Women are amazing! They tend to be patient and kind and often make great teachers and ministers even though they are often stifled and kept from being the teachers, deacons, prophetesses, prayer warriors, and ministers the Spirit often equips them to be. In addition, most church attendees are women and children, so no one else would be better equipped to teach and disciple them than godly women. Today, we will look at some excellent examples after first checking out some characteristics.
Proverbs 31 teaches us that she helps the poor and needy and is wise. She is hard-working and respectful. And she is made in the same image of Christ as her male counterpart. She walks by the same Spirit and, by the Spirit, teaches, comforts, prays and prophesies (Joel 2:28-29; Titus 2:3-5). Early Christian women ministered in the Church, even to Jesus and the apostles (Matthew 27:55; Romans 16:1-2 and 6), often as deacons (e.g., 1 Timothy 3:8-13; Romans 16:1).
Second, we have many great examples of wonderful, God-fearing women. Here are a few:
Rahab. (~ 1400 BC): Prostitute; savior of the Israelite spies; in the lineage of Jesus (mother of Boaz).
Ruth. (~1300 BC): Widow; Obedient & helpful; in the lineage of Jesus (wife of Boaz and mother of Obed, the father of Jesse).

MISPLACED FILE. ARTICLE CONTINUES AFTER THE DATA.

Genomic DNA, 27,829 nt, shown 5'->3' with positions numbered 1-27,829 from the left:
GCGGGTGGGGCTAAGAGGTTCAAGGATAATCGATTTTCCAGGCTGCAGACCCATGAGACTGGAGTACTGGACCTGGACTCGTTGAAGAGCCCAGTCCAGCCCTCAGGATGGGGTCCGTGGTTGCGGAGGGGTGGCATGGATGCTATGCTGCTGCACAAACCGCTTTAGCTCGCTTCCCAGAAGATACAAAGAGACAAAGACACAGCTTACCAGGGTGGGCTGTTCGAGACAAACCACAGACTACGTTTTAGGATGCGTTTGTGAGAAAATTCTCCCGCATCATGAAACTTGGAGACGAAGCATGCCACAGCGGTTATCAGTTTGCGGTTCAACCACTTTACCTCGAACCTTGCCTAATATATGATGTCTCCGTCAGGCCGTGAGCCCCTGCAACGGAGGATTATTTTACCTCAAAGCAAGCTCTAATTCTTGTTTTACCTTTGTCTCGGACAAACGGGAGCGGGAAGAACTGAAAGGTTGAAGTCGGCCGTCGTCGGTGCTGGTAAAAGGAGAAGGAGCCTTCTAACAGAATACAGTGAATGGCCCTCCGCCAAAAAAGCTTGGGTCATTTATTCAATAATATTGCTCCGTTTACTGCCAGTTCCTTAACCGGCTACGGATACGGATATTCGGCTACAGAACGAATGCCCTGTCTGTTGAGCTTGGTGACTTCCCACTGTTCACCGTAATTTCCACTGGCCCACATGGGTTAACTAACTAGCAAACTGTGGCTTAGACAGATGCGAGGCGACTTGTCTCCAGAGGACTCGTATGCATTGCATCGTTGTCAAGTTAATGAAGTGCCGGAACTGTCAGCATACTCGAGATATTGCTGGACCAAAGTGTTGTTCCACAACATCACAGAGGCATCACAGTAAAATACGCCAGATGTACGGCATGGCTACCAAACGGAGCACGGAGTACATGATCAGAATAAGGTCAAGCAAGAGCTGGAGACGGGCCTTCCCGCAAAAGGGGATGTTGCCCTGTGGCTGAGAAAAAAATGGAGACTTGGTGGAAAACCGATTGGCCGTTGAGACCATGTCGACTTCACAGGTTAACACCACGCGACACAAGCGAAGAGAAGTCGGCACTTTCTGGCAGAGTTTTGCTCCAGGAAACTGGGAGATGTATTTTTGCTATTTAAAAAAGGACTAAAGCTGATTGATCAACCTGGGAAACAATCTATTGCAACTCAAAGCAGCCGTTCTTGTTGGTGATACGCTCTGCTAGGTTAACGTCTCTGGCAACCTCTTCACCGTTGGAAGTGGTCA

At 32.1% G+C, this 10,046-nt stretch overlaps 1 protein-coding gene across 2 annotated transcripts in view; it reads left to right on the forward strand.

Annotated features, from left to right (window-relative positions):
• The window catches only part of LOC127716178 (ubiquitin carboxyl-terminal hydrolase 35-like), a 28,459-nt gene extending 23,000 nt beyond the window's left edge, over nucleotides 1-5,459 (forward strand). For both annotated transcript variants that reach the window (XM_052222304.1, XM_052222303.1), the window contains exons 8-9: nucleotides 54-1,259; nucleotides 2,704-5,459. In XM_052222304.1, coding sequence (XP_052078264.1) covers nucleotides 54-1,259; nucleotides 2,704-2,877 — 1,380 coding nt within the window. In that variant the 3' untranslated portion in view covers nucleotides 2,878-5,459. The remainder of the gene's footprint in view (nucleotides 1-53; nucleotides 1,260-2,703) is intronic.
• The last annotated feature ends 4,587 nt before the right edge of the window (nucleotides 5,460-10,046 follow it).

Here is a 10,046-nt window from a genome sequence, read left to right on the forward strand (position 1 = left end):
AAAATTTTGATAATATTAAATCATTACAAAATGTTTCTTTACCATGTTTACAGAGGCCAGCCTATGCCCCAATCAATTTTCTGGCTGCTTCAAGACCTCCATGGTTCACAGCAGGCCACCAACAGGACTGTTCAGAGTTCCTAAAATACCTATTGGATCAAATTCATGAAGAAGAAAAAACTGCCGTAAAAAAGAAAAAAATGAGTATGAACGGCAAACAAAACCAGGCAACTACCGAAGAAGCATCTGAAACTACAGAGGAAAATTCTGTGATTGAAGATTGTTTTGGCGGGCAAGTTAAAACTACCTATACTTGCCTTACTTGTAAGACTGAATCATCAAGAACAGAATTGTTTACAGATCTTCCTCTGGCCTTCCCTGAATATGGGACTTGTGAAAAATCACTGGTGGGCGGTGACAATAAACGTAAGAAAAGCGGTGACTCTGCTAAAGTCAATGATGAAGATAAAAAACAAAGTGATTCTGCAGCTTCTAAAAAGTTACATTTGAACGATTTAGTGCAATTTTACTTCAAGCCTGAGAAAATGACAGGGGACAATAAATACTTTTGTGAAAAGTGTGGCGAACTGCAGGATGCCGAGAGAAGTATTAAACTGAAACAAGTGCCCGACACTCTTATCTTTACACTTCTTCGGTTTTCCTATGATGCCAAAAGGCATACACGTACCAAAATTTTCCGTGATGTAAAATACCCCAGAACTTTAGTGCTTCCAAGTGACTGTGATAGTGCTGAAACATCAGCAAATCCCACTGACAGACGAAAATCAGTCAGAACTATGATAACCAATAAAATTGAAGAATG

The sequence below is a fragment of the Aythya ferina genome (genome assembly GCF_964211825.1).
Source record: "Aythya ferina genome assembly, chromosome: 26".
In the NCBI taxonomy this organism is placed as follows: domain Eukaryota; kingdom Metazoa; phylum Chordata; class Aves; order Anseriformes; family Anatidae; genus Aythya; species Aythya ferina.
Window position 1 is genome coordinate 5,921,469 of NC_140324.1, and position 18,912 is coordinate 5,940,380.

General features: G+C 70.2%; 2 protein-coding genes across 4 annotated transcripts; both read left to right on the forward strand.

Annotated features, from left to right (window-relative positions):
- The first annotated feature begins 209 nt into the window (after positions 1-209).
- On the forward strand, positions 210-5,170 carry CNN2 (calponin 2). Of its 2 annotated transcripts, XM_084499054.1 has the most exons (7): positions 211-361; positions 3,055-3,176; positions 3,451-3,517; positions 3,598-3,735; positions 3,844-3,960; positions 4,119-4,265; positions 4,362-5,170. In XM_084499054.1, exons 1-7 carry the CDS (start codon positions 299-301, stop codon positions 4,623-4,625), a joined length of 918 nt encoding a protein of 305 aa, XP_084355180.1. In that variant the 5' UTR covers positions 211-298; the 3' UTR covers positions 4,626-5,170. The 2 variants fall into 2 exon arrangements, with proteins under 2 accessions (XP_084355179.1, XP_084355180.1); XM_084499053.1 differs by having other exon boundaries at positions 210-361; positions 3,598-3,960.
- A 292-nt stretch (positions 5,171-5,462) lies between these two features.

Esther. (~490 BC): Obediently approached the king & saved God’s people.
Mary. (~20 BC): Obedient mother of Jesus; minister in the early church, especially Ephesus.
Mary & Martha. (~20 CE): Disciples and servants; Lazarus’ sisters.
Tabitha. (~40 CE): A disciple “abounding with deeds of kindness and charity which she continually did;” Raised from the dead by Peter.
Prisca. (~50 CE): Likely evangelized by Paul in Rome; tentmakers with Paul; disciples who evangelized & held a home-church (1 Corinthians 16:9). Teachers of the Scriptures (Acts 18:24-26).
Phoebe. (~55 CE): A servant in the Cenchrean Church (Romans 16:1).
Lydia. (~55 CE): Ministered in Philippi; dyer of purple; a worshipper of God who was baptized & served the Church (including Paul after prison).
Perpetua & Felicitas. (~200 CE): 3rd Century Catechumens; martyred for not renouncing Christ; evangelized the jail guard and others.
Catherine of Siena. (1347-1380): Activist; tended to the poor & sick; she is credited with composing over 400 letters, the Dialogue (which is her definitive work), and her prayers.
Mother Teresa. (1910 – 1997): Incredible servant!
In summary, God’s Holy Spirit empowers men and women alike to serve in the Church. Without godly women, Christianity would not be what it is today, nor would it have spread so quickly throughout the ancient world! May God bless you righteous women mightily!!
What about next week? We’ll start a three-part series on loving yourself as Christ commanded.
Blessings and peace,